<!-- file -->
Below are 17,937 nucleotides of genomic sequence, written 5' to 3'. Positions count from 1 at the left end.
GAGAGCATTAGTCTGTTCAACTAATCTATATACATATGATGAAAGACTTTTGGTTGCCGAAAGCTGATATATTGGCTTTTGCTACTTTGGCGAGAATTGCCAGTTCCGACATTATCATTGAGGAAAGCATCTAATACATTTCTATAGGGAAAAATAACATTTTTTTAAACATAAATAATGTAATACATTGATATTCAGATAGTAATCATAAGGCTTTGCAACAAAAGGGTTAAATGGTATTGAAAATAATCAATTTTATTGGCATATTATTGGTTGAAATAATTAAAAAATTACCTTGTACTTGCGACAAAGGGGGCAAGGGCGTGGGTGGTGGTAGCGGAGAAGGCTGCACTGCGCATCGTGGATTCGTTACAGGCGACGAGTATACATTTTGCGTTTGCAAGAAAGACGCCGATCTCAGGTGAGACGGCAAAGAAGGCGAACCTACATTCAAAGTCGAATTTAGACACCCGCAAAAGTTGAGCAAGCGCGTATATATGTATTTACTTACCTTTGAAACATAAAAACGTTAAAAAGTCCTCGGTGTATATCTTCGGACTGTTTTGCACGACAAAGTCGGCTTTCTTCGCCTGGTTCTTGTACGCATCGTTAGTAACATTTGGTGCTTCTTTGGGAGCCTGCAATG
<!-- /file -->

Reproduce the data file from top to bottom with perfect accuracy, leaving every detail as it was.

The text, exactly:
Below are 17,937 nucleotides of genomic sequence, written 5' to 3'. Positions count from 1 at the left end.
GAGAGCATTAGTCTGTTCAACTAATCTATATACATATGATGAAAGACTTTTGGTTGCCGAAAGCTGATATATTGGCTTTTGCTACTTTGGCGAGAATTGCCAGTTCCGACATTATCATTGAGGAAAGCATCTAATACATTTCTATAGGGAAAAATAACATTTTTTTAAACATAAATAATGTAATACATTGATATTCAGATAGTAATCATAAGGCTTTGCAACAAAAGGGTTAAATGGTATTGAAAATAATCAATTTTATTGGCATATTATTGGTTGAAATAATTAAAAAATTACCTTGTACTTGCGACAAAGGGGGCAAGGGCGTGGGTGGTGGTAGCGGAGAAGGCTGCACTGCGCATCGTGGATTCGTTACAGGCGACGAGTATACATTTTGCGTTTGCAAGAAAGACGCCGATCTCAGGTGAGACGGCAAAGAAGGCGAACCTACATTCAAAGTCGAATTTAGACACCCGCAAAAGTTGAGCAAGCGCGTATATATGTATTTACTTACCTTTGAAACATAAAAACGTTAAAAAGTCCTCGGTGTATATCTTCGGACTGTTTTGCACGACAAAGTCGGCTTTCTTCGCCTGGTTCTTGTACGCATCGTTAGTAACATTTGGTGCTTCTTTGGGAGCCTGCAATG